There’s a way to reduce the persistent problem of income inequality: supporting women workers. A new report from the left-leaning Center for American Progress outlines how women’s increased participation in the labor force has not only helped the economy grow, but has limited the rise of income inequality.
In other words, there is still a growing gap between the rich and the poor in the United States, but it would be worse if fewer women worked.
While income inequality rose 25 percent between 1963 and 2013, married women’s earnings also rose fivefold. If the earnings of women had not increased, CAP found, inequality would have grown more than 50 percent faster.
Brendan Duke, the policy analyst who calculated that figure, told Next America that women’s rising labor-force participation and wages have provided a “critical countervailing force against the rise of income inequality.”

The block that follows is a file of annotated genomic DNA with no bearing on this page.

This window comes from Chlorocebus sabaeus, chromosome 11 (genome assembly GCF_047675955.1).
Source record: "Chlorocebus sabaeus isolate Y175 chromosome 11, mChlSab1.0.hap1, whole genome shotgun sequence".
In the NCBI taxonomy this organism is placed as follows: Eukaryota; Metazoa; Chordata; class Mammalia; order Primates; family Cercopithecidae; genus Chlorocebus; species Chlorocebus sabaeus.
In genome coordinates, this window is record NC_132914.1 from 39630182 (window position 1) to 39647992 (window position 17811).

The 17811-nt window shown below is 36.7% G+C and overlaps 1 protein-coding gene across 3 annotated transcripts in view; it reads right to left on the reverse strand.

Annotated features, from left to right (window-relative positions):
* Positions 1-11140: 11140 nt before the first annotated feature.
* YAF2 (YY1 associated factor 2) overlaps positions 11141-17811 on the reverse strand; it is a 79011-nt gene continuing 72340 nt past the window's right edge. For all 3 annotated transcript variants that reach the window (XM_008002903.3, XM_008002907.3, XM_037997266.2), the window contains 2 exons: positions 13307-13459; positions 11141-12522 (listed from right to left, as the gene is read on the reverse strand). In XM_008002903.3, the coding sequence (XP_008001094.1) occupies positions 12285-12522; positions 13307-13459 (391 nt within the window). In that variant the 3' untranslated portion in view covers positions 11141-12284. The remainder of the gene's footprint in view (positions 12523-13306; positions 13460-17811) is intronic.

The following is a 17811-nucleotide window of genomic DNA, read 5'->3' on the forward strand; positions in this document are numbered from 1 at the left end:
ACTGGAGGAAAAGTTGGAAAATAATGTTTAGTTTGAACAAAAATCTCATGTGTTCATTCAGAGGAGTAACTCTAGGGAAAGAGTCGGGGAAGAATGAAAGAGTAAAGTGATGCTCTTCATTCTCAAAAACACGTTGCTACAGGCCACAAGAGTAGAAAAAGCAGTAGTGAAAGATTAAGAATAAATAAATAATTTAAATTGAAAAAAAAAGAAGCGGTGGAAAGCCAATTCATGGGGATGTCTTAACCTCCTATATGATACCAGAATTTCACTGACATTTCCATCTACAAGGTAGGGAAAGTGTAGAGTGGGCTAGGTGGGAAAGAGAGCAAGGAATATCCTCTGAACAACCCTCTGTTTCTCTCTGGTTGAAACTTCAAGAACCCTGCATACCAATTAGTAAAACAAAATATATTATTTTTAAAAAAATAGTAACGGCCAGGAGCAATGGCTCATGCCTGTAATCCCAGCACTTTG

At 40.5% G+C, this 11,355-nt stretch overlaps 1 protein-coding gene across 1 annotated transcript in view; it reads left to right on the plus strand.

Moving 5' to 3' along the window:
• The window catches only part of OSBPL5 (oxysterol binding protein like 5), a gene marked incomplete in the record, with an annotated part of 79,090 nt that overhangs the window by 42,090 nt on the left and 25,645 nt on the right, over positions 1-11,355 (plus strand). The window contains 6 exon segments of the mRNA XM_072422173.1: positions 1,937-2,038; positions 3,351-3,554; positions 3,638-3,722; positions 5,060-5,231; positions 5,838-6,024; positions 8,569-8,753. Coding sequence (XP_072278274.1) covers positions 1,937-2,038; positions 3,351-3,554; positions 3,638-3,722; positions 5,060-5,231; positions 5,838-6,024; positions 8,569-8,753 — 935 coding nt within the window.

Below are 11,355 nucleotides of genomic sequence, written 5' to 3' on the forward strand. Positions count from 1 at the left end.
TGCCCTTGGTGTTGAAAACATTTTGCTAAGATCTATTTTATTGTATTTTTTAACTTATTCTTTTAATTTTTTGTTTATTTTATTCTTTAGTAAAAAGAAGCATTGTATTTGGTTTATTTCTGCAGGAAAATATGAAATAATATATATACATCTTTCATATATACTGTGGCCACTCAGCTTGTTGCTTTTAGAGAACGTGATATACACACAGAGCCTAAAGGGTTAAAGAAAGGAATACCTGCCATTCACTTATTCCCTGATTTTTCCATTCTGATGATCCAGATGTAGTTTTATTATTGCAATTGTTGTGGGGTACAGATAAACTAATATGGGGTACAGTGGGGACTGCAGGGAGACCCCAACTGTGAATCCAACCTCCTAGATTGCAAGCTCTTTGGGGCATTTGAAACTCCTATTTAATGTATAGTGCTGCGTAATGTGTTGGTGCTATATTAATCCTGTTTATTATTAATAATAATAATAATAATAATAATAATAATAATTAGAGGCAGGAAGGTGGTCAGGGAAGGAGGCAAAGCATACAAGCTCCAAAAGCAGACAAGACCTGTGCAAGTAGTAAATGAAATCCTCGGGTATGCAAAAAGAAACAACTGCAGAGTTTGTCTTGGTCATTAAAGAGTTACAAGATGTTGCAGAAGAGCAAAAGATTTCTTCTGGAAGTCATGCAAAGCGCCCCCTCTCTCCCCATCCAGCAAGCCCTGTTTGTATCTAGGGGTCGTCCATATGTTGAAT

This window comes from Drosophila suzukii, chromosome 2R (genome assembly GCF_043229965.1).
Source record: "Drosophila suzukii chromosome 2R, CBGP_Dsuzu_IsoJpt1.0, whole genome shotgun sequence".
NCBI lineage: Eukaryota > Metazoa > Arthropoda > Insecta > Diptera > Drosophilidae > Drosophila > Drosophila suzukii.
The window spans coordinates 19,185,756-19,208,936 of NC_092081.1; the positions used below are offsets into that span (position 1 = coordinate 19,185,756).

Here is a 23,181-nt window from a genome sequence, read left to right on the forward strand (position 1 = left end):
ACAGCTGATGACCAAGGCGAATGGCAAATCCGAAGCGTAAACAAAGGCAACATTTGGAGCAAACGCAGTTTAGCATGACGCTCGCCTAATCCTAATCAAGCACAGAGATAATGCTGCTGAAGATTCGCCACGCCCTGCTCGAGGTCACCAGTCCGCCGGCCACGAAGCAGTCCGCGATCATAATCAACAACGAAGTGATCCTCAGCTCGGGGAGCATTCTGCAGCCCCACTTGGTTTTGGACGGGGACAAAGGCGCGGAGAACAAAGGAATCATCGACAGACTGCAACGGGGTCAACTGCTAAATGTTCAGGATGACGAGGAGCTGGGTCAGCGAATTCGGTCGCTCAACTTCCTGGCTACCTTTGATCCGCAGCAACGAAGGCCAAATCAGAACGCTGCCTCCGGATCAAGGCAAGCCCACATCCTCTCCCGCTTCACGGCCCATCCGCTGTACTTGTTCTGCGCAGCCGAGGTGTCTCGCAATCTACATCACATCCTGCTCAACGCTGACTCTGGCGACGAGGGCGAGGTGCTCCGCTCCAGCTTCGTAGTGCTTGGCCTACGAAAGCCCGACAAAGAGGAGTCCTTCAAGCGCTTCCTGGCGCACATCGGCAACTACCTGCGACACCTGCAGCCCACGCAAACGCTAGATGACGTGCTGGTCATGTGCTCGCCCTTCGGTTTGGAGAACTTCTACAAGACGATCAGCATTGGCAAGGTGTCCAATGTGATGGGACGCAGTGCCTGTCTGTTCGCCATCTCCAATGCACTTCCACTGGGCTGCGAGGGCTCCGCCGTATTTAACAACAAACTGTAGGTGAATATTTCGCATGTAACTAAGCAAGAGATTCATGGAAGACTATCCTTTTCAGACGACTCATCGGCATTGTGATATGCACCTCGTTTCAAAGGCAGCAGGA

More Women Working = Less Inequality
That force would grow, the report argues, if more women entered the workforce. Right now, though, government policies in the U.S. lag behind those of other industrialized nations. The U.S. is one of the only high-income nations that doesn’t guarantee workers paid sick leave and paid family leave. In places where such policies have become standard, such as in Scandinavian countries, women have become more likely to work and income inequality is lower. Between 1990 and 2010, the report notes, the U.S. dropped from 6th to 17th out of 22 countries in female labor-force participation. One reason? A relative lack of policies that facilitate both work and raising a family.